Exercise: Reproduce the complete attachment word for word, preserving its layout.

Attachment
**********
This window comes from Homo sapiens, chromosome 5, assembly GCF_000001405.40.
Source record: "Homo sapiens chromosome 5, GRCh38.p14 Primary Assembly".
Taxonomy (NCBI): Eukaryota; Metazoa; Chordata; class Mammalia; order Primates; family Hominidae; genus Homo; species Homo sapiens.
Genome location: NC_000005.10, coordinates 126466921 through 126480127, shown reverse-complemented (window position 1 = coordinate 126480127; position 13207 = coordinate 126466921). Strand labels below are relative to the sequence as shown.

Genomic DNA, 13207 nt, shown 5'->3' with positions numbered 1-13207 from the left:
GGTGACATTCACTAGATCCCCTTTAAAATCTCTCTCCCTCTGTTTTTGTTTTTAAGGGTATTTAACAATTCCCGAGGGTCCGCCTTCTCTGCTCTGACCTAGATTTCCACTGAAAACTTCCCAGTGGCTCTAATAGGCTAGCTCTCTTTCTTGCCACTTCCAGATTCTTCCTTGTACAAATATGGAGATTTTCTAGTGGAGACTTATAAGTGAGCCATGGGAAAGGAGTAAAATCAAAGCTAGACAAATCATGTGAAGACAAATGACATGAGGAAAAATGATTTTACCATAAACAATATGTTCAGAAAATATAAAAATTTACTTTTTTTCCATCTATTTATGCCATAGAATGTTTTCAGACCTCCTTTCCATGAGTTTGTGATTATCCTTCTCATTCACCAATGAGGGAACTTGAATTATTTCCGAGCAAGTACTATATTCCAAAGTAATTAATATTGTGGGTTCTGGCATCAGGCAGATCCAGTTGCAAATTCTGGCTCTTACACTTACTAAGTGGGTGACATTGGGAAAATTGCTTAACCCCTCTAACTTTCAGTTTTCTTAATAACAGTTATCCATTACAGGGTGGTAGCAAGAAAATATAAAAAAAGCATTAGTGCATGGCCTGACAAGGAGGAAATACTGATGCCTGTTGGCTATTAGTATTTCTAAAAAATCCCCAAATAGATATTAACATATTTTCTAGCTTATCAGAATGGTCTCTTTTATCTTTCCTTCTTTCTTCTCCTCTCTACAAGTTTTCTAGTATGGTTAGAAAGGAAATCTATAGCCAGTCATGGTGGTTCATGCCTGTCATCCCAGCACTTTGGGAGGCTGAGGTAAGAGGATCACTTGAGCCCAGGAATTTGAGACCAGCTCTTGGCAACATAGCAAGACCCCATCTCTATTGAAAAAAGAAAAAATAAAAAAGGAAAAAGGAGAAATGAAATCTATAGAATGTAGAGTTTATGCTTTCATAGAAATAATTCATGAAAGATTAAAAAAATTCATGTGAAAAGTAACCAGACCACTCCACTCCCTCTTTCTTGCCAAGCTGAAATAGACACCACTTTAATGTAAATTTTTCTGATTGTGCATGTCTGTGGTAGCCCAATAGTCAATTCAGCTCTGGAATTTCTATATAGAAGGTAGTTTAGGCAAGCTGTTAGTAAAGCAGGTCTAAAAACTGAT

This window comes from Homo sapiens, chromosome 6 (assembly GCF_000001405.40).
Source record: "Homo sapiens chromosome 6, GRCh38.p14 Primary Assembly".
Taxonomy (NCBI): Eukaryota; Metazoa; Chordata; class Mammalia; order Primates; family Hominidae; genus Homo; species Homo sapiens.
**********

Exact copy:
This window comes from Homo sapiens, chromosome 5, assembly GCF_000001405.40.
Source record: "Homo sapiens chromosome 5, GRCh38.p14 Primary Assembly".
Taxonomy (NCBI): Eukaryota; Metazoa; Chordata; class Mammalia; order Primates; family Hominidae; genus Homo; species Homo sapiens.
Genome location: NC_000005.10, coordinates 126466921 through 126480127, shown reverse-complemented (window position 1 = coordinate 126480127; position 13207 = coordinate 126466921). Strand labels below are relative to the sequence as shown.

Genomic DNA, 13207 nt, shown 5'->3' with positions numbered 1-13207 from the left:
GGTGACATTCACTAGATCCCCTTTAAAATCTCTCTCCCTCTGTTTTTGTTTTTAAGGGTATTTAACAATTCCCGAGGGTCCGCCTTCTCTGCTCTGACCTAGATTTCCACTGAAAACTTCCCAGTGGCTCTAATAGGCTAGCTCTCTTTCTTGCCACTTCCAGATTCTTCCTTGTACAAATATGGAGATTTTCTAGTGGAGACTTATAAGTGAGCCATGGGAAAGGAGTAAAATCAAAGCTAGACAAATCATGTGAAGACAAATGACATGAGGAAAAATGATTTTACCATAAACAATATGTTCAGAAAATATAAAAATTTACTTTTTTTCCATCTATTTATGCCATAGAATGTTTTCAGACCTCCTTTCCATGAGTTTGTGATTATCCTTCTCATTCACCAATGAGGGAACTTGAATTATTTCCGAGCAAGTACTATATTCCAAAGTAATTAATATTGTGGGTTCTGGCATCAGGCAGATCCAGTTGCAAATTCTGGCTCTTACACTTACTAAGTGGGTGACATTGGGAAAATTGCTTAACCCCTCTAACTTTCAGTTTTCTTAATAACAGTTATCCATTACAGGGTGGTAGCAAGAAAATATAAAAAAAGCATTAGTGCATGGCCTGACAAGGAGGAAATACTGATGCCTGTTGGCTATTAGTATTTCTAAAAAATCCCCAAATAGATATTAACATATTTTCTAGCTTATCAGAATGGTCTCTTTTATCTTTCCTTCTTTCTTCTCCTCTCTACAAGTTTTCTAGTATGGTTAGAAAGGAAATCTATAGCCAGTCATGGTGGTTCATGCCTGTCATCCCAGCACTTTGGGAGGCTGAGGTAAGAGGATCACTTGAGCCCAGGAATTTGAGACCAGCTCTTGGCAACATAGCAAGACCCCATCTCTATTGAAAAAAGAAAAAATAAAAAAGGAAAAAGGAGAAATGAAATCTATAGAATGTAGAGTTTATGCTTTCATAGAAATAATTCATGAAAGATTAAAAAAATTCATGTGAAAAGTAACCAGACCACTCCACTCCCTCTTTCTTGCCAAGCTGAAATAGACACCACTTTAATGTAAATTTTTCTGATTGTGCATGTCTGTGGTAGCCCAATAGTCAATTCAGCTCTGGAATTTCTATATAGAAGGTAGTTTAGGCAAGCTGTTAGTAAAGCAGGTCTAAAAACTGAT

This window comes from Homo sapiens, chromosome 6 (assembly GCF_000001405.40).
Source record: "Homo sapiens chromosome 6, GRCh38.p14 Primary Assembly".
Taxonomy (NCBI): Eukaryota; Metazoa; Chordata; class Mammalia; order Primates; family Hominidae; genus Homo; species Homo sapiens.